Keratoconus

The cornea, or clear outer surface of the eye, is normally round and smooth, which allows sharp focusing of light onto the retina and clear vision. In keratoconus, the cornea becomes progressively thinner and more pointed. This pointing of the cornea causes distortion of vision that usually cannot be corrected with glasses. Hard contact lenses can be used to provide a more normal, rounded shape to the surface of the eye, but when the disease becomes advanced, contact lenses will not fit properly and a corneal transplant is necessary to restore vision.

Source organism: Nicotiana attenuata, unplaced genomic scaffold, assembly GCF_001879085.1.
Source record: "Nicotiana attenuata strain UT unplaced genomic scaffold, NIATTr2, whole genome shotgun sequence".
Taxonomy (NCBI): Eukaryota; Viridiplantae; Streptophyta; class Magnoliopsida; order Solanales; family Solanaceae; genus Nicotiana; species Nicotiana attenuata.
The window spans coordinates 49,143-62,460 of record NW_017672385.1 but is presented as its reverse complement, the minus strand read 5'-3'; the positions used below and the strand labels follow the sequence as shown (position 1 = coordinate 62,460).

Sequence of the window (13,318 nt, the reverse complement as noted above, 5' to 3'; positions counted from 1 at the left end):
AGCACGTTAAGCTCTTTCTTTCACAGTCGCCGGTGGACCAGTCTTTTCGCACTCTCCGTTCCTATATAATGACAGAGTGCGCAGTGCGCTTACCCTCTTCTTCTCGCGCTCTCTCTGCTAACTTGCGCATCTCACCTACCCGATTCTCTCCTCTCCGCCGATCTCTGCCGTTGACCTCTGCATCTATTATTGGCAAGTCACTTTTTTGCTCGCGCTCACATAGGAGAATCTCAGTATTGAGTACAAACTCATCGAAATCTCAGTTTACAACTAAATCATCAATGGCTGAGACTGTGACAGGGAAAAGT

DALK or deep anterior lamellar keratoplasty is a partial thickness corneal transplant procedure that removes the portion of the cornea that is thinned and diseased, but retains the normal endothelial layer, or innermost layer of the cornea. As a result, the DALK procedure has less risk of rejection and is the preferred procedure in cases of keratoconus.

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